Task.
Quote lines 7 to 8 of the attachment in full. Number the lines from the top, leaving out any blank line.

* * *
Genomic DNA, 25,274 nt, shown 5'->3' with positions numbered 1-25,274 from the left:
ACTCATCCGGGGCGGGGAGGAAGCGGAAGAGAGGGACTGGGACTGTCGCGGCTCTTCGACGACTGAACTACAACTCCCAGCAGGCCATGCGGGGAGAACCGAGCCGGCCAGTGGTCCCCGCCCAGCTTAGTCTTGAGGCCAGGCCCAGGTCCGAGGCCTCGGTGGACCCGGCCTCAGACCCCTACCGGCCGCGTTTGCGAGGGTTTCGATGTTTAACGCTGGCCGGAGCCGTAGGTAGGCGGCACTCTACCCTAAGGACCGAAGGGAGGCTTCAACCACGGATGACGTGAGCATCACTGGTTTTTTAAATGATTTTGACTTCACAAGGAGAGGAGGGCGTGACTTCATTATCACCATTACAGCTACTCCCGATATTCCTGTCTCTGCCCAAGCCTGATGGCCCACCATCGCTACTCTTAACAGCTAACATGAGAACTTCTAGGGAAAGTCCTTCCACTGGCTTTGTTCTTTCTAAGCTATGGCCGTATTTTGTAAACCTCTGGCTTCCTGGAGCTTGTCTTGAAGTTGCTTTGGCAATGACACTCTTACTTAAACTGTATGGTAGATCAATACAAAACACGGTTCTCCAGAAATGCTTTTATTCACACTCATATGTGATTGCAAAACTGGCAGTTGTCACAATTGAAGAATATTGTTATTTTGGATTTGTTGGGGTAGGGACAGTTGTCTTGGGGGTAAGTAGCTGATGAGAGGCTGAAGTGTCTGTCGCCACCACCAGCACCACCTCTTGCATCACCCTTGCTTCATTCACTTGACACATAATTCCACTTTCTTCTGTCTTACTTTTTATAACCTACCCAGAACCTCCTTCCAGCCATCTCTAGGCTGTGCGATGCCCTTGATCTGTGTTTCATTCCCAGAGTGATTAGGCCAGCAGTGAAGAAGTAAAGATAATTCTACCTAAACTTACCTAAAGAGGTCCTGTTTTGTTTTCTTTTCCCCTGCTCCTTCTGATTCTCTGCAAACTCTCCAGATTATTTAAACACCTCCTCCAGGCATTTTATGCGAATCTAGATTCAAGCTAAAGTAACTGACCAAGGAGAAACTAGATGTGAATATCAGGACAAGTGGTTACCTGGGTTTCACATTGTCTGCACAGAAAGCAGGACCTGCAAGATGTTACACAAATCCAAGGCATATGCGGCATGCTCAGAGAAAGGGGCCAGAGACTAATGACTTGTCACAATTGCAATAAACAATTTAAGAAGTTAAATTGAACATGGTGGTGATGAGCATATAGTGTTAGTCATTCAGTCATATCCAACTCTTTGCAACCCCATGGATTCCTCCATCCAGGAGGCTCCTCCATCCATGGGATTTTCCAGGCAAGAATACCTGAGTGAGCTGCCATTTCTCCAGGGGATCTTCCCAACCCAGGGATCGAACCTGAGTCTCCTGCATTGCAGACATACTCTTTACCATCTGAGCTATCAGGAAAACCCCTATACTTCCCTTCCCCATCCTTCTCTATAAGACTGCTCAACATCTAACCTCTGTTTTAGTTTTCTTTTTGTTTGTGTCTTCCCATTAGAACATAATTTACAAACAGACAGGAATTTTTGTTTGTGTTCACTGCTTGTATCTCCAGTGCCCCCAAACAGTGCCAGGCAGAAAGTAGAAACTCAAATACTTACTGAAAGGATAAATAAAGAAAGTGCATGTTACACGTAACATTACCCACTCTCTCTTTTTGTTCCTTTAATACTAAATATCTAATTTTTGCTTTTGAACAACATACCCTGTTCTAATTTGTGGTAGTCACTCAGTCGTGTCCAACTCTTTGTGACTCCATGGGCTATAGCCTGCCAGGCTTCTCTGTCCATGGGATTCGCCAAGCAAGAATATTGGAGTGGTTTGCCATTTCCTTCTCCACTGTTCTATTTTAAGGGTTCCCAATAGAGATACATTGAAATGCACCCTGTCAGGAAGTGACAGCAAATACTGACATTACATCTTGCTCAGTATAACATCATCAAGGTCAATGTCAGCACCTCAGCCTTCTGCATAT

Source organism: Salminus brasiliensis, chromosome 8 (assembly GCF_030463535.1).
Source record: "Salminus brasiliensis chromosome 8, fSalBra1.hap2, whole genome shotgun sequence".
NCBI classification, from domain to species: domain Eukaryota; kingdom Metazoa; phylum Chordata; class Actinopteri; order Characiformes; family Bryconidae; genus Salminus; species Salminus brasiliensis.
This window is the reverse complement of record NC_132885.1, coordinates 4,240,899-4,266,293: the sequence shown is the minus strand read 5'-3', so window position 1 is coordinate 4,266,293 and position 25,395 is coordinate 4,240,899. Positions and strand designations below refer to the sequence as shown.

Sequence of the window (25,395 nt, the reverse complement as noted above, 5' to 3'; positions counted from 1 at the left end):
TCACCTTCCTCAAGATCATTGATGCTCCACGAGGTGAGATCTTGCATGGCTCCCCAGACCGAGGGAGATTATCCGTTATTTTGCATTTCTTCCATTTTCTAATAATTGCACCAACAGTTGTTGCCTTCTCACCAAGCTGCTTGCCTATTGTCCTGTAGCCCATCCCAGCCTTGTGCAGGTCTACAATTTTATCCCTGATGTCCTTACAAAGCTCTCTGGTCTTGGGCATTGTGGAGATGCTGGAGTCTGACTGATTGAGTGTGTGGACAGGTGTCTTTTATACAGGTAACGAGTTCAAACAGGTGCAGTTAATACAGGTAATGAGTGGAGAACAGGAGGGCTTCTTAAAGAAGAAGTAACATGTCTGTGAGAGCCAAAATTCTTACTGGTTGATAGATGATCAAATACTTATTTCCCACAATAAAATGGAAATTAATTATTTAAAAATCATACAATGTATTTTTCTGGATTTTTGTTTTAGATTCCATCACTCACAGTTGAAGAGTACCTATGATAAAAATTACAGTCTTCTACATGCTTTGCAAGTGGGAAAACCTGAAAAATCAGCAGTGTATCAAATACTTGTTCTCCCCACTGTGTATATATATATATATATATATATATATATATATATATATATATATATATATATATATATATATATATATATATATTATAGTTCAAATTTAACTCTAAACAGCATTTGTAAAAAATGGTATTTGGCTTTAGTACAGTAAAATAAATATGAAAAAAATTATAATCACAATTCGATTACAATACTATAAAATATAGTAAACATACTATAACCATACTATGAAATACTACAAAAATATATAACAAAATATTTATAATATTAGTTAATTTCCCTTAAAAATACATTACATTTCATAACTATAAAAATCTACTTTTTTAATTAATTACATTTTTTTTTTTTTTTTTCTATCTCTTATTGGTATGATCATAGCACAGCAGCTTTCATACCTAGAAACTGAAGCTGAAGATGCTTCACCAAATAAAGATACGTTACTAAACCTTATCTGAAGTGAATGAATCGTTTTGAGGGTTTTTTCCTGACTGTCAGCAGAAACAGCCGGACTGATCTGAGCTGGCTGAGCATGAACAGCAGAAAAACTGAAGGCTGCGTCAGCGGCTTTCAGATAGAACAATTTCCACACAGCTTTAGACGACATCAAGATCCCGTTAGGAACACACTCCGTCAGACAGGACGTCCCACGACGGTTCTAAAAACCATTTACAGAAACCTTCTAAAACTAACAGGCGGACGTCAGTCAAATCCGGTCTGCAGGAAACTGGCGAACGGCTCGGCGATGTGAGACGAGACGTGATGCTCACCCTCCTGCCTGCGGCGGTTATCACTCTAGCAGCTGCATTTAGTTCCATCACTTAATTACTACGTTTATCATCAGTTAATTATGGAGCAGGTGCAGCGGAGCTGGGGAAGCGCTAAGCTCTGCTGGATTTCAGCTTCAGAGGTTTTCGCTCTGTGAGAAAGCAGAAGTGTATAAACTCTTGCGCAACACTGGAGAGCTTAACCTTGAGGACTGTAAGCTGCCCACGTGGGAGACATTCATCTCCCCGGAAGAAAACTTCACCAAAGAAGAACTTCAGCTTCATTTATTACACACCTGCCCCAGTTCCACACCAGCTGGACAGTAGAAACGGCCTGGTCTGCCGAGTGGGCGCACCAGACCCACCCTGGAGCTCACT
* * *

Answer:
Sequence of the window (25,395 nt, the reverse complement as noted above, 5' to 3'; positions counted from 1 at the left end):
TCACCTTCCTCAAGATCATTGATGCTCCACGAGGTGAGATCTTGCATGGCTCCCCAGACCGAGGGAGATTATCCGTTATTTTGCATTTCTTCCATTTTCTAATAATTGCACCAACAGTTGTTGCCTTCTCACCAAGCTGCTTGCCTATTGTCCTGTAGCCCATCCCAGCCTTGTGCAGGTCTACAATTTTATCCCTGATGTCCTTACAAAGCTCTCTGGTCTTGGGCATTGTGGAGATGCTGGAGTCTGACTGATTGAGTGTGTGGACAGGTGTCTTTTATACAGGTAACGAGTTCAAACAGGTGCAGTTAATACAGGTAATGAGTGGAGAACAGGAGGGCTTCTTAAAGAAGAAGTAACATGTCTGTGAGAGCCAAAATTCTTACTGGTTGATAGATGATCAAATACTTATTTCCCACAATAAAATGGAAATTAATTATTTAAAAATCATACAATGTATTTTTCTGGATTTTTGTTTTAGATTCCATCACTCACAGTTGAAGAGTACCTATGATAAAAATTACAGTCTTCTACATGCTTTGCAAGTGGGAAAACCTGAAAAATCAGCAGTGTATCAAATACTTGTTCTCCCCACTGTGTATATATATATATATATATATATATATATATATATATATATATATATATATATATATATATATATATATATATATTATAGTTCAAATTTAACTCTAAACAGCATTTGTAAAAAATGGTATTTGGCTTTAGTACAGTAAAATAAATATGAAAAAAATTATAATCACAATTCGATTACAATACTATAAAATATAGTAAACATACTATAACCATACTATGAAATACTACAAAAATATATAACAAAATATTTATAATATTAGTTAATTTCCCTTAAAAATACATTACATTTCATAACTATAAAAATCTACTTTTTTAATTAATTACATTTTTTTTTTTTTTTTTCTATCTCTTATTGGTATGATCATAGCACAGCAGCTTTCATACCTAGAAACTGAAGCTGAAGATGCTTCACCAAATAAAGATACGTTACTAAACCTTATCTGAAGTGAATGAATCGTTTTGAGGGTTTTTTCCTGACTGTCAGCAGAAACAGCCGGACTGATCTGAGCTGGCTGAGCATGAACAGCAGAAAAACTGAAGGCTGCGTCAGCGGCTTTCAGATAGAACAATTTCCACACAGCTTTAGACGACATCAAGATCCCGTTAGGAACACACTCCGTCAGACAGGACGTCCCACGACGGTTCTAAAAACCATTTACAGAAACCTTCTAAAACTAACAGGCGGACGTCAGTCAAATCCGGTCTGCAGGAAACTGGCGAACGGCTCGGCGATGTGAGACGAGACGTGATGCTCACCCTCCTGCCTGCGGCGGTTATCACTCTAGCAGCTGCATTTAGTTCCATCACTTAATTACTACGTTTATCATCAGTTAATTATGGAGCAGGTGCAGCGGAGCTGGGGAAGCGCTAAGCTCTGCTGGATTTCAGCTTCAGAGGTTTTCGCTCTGTGAGAAAGCAGAAGTGTATAAACTCTTGCGCAACACTGGAGAGCTTAACCTTGAGGACTGTAAGCTGCCCACGTGGGAGACATTCATCTCCCCGGAAGAAAACTTCACCAAAGAAGAACTTCAGCTTCATTTATTACACACCTGCCCCAGTTCCACACCAGCTGGACAGTAGAAACGGCCTGGTCTGCCGAGTGGGCGCACCAGACCCACCCTGGAGCTCACT